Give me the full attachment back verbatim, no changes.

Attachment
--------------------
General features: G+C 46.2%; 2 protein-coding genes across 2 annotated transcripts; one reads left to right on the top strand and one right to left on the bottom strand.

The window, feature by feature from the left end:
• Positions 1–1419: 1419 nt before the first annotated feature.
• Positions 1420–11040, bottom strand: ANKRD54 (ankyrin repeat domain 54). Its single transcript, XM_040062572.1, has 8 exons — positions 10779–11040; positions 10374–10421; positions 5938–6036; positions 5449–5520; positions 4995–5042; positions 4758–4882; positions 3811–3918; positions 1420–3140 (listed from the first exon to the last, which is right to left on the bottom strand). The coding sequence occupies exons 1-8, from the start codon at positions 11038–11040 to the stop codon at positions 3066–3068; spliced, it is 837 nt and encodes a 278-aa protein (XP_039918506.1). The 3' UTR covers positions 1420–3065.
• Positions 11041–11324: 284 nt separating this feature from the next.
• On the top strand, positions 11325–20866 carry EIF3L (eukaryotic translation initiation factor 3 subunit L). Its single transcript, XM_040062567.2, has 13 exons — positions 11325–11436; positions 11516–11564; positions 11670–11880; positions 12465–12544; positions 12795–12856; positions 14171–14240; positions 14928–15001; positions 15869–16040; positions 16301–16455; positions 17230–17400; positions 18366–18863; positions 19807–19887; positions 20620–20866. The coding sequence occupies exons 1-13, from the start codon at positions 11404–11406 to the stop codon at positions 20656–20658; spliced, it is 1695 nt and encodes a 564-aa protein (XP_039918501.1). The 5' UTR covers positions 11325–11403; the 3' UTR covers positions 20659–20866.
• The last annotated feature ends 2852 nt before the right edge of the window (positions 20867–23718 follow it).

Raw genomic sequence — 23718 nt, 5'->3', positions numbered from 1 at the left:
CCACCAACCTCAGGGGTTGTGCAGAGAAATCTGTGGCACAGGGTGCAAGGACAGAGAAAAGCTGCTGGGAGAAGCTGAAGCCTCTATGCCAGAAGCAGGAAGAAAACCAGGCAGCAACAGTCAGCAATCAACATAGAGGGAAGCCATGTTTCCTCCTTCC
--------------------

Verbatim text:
General features: G+C 46.2%; 2 protein-coding genes across 2 annotated transcripts; one reads left to right on the top strand and one right to left on the bottom strand.

The window, feature by feature from the left end:
• Positions 1–1419: 1419 nt before the first annotated feature.
• Positions 1420–11040, bottom strand: ANKRD54 (ankyrin repeat domain 54). Its single transcript, XM_040062572.1, has 8 exons — positions 10779–11040; positions 10374–10421; positions 5938–6036; positions 5449–5520; positions 4995–5042; positions 4758–4882; positions 3811–3918; positions 1420–3140 (listed from the first exon to the last, which is right to left on the bottom strand). The coding sequence occupies exons 1-8, from the start codon at positions 11038–11040 to the stop codon at positions 3066–3068; spliced, it is 837 nt and encodes a 278-aa protein (XP_039918506.1). The 3' UTR covers positions 1420–3065.
• Positions 11041–11324: 284 nt separating this feature from the next.
• On the top strand, positions 11325–20866 carry EIF3L (eukaryotic translation initiation factor 3 subunit L). Its single transcript, XM_040062567.2, has 13 exons — positions 11325–11436; positions 11516–11564; positions 11670–11880; positions 12465–12544; positions 12795–12856; positions 14171–14240; positions 14928–15001; positions 15869–16040; positions 16301–16455; positions 17230–17400; positions 18366–18863; positions 19807–19887; positions 20620–20866. The coding sequence occupies exons 1-13, from the start codon at positions 11404–11406 to the stop codon at positions 20656–20658; spliced, it is 1695 nt and encodes a 564-aa protein (XP_039918501.1). The 5' UTR covers positions 11325–11403; the 3' UTR covers positions 20659–20866.
• The last annotated feature ends 2852 nt before the right edge of the window (positions 20867–23718 follow it).

Raw genomic sequence — 23718 nt, 5'->3', positions numbered from 1 at the left:
CCACCAACCTCAGGGGTTGTGCAGAGAAATCTGTGGCACAGGGTGCAAGGACAGAGAAAAGCTGCTGGGAGAAGCTGAAGCCTCTATGCCAGAAGCAGGAAGAAAACCAGGCAGCAACAGTCAGCAATCAACATAGAGGGAAGCCATGTTTCCTCCTTCC